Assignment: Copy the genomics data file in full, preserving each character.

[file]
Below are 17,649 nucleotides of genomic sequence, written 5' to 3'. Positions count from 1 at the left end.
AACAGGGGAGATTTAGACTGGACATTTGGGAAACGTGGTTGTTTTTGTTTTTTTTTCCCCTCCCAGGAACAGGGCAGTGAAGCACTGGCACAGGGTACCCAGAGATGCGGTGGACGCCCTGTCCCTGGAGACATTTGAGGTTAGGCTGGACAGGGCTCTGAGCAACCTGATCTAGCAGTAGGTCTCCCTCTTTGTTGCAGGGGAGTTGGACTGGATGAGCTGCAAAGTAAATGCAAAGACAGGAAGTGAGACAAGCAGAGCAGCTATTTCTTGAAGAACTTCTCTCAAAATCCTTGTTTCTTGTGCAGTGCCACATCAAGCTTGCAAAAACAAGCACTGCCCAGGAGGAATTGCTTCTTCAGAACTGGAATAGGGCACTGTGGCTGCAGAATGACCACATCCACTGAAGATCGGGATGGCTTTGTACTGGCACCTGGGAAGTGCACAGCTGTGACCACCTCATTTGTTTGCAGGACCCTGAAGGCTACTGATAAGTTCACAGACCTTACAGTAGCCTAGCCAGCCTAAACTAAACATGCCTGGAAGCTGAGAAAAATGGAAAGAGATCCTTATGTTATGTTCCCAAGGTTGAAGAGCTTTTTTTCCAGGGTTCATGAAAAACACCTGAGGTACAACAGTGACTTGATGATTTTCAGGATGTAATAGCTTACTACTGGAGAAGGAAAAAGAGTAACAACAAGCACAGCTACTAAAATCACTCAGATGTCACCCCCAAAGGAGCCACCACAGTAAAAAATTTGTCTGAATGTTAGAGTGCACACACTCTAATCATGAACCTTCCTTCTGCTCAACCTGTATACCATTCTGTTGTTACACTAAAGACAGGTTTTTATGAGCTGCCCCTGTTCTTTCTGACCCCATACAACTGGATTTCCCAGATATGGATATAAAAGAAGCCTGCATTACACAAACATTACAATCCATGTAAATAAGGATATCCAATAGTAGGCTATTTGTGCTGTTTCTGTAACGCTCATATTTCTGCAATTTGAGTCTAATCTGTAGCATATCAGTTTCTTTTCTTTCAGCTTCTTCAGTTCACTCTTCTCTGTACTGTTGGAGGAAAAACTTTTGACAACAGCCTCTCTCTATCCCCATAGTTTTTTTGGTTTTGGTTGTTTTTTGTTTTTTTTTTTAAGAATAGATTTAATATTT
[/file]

Below are 17,649 nucleotides of genomic sequence, written 5' to 3'. Positions count from 1 at the left end.
AACAGGGGAGATTTAGACTGGACATTTGGGAAACGTGGTTGTTTTTGTTTTTTTTTCCCCTCCCAGGAACAGGGCAGTGAAGCACTGGCACAGGGTACCCAGAGATGCGGTGGACGCCCTGTCCCTGGAGACATTTGAGGTTAGGCTGGACAGGGCTCTGAGCAACCTGATCTAGCAGTAGGTCTCCCTCTTTGTTGCAGGGGAGTTGGACTGGATGAGCTGCAAAGTAAATGCAAAGACAGGAAGTGAGACAAGCAGAGCAGCTATTTCTTGAAGAACTTCTCTCAAAATCCTTGTTTCTTGTGCAGTGCCACATCAAGCTTGCAAAAACAAGCACTGCCCAGGAGGAATTGCTTCTTCAGAACTGGAATAGGGCACTGTGGCTGCAGAATGACCACATCCACTGAAGATCGGGATGGCTTTGTACTGGCACCTGGGAAGTGCACAGCTGTGACCACCTCATTTGTTTGCAGGACCCTGAAGGCTACTGATAAGTTCACAGACCTTACAGTAGCCTAGCCAGCCTAAACTAAACATGCCTGGAAGCTGAGAAAAATGGAAAGAGATCCTTATGTTATGTTCCCAAGGTTGAAGAGCTTTTTTTCCAGGGTTCATGAAAAACACCTGAGGTACAACAGTGACTTGATGATTTTCAGGATGTAATAGCTTACTACTGGAGAAGGAAAAAGAGTAACAACAAGCACAGCTACTAAAATCACTCAGATGTCACCCCCAAAGGAGCCACCACAGTAAAAAATTTGTCTGAATGTTAGAGTGCACACACTCTAATCATGAACCTTCCTTCTGCTCAACCTGTATACCATTCTGTTGTTACACTAAAGACAGGTTTTTATGAGCTGCCCCTGTTCTTTCTGACCCCATACAACTGGATTTCCCAGATATGGATATAAAAGAAGCCTGCATTACACAAACATTACAATCCATGTAAATAAGGATATCCAATAGTAGGCTATTTGTGCTGTTTCTGTAACGCTCATATTTCTGCAATTTGAGTCTAATCTGTAGCATATCAGTTTCTTTTCTTTCAGCTTCTTCAGTTCACTCTTCTCTGTACTGTTGGAGGAAAAACTTTTGACAACAGCCTCTCTCTATCCCCATAGTTTTTTTGGTTTTGGTTGTTTTTTGTTTTTTTTTTTAAGAATAGATTTAATATTT